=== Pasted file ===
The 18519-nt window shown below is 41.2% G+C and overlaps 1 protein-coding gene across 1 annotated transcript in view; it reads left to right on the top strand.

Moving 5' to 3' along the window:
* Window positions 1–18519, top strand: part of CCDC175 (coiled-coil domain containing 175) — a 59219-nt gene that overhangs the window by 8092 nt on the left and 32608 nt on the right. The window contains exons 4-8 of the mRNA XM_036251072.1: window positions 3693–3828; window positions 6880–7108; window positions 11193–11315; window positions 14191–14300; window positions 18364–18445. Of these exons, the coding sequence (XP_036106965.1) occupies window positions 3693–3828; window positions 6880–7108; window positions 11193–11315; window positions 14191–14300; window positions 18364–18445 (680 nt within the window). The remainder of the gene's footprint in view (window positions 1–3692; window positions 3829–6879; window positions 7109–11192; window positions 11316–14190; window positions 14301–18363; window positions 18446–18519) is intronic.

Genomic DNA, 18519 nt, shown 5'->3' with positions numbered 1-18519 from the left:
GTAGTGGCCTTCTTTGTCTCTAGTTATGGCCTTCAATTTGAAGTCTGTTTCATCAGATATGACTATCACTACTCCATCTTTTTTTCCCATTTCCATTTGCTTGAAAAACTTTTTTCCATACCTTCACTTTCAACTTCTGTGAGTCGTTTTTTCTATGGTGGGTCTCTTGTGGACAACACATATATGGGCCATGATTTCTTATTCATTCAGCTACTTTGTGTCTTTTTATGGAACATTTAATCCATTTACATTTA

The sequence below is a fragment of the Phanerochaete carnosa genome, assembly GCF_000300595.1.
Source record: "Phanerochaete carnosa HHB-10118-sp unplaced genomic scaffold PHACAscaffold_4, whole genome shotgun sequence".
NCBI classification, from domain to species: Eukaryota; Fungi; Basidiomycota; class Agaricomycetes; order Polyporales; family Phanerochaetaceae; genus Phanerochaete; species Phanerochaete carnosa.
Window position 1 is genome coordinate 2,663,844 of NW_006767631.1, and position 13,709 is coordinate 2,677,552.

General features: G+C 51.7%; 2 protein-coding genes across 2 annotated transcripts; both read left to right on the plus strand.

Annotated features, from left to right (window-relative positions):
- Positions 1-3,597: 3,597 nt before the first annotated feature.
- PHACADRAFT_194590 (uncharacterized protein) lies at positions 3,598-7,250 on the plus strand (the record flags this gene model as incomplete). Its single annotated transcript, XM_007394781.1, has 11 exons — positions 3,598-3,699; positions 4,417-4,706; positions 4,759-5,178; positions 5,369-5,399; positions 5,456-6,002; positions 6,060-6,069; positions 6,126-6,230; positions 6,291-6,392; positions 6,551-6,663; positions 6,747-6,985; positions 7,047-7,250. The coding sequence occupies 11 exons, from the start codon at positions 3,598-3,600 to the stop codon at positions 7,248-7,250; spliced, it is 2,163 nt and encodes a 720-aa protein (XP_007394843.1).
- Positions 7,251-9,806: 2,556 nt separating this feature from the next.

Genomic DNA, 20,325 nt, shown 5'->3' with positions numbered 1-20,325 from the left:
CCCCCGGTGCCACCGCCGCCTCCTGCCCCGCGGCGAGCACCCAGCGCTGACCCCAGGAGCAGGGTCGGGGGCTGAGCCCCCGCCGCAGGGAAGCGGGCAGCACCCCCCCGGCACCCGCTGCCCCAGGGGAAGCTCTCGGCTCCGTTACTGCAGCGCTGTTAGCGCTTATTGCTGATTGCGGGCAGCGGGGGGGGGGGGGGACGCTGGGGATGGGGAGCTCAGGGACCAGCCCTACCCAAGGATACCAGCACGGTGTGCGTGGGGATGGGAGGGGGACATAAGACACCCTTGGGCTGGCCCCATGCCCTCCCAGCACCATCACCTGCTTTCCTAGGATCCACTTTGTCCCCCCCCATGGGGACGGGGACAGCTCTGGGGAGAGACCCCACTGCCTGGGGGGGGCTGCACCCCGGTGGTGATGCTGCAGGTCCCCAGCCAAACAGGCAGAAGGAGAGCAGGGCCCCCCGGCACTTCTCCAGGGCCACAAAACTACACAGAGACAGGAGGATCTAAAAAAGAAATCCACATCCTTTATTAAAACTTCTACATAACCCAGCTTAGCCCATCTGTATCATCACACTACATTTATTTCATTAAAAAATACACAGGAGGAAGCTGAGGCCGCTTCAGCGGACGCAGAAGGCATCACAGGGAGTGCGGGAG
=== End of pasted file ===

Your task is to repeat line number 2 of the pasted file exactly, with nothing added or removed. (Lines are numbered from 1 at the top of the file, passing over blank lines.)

Moving 5' to 3' along the window: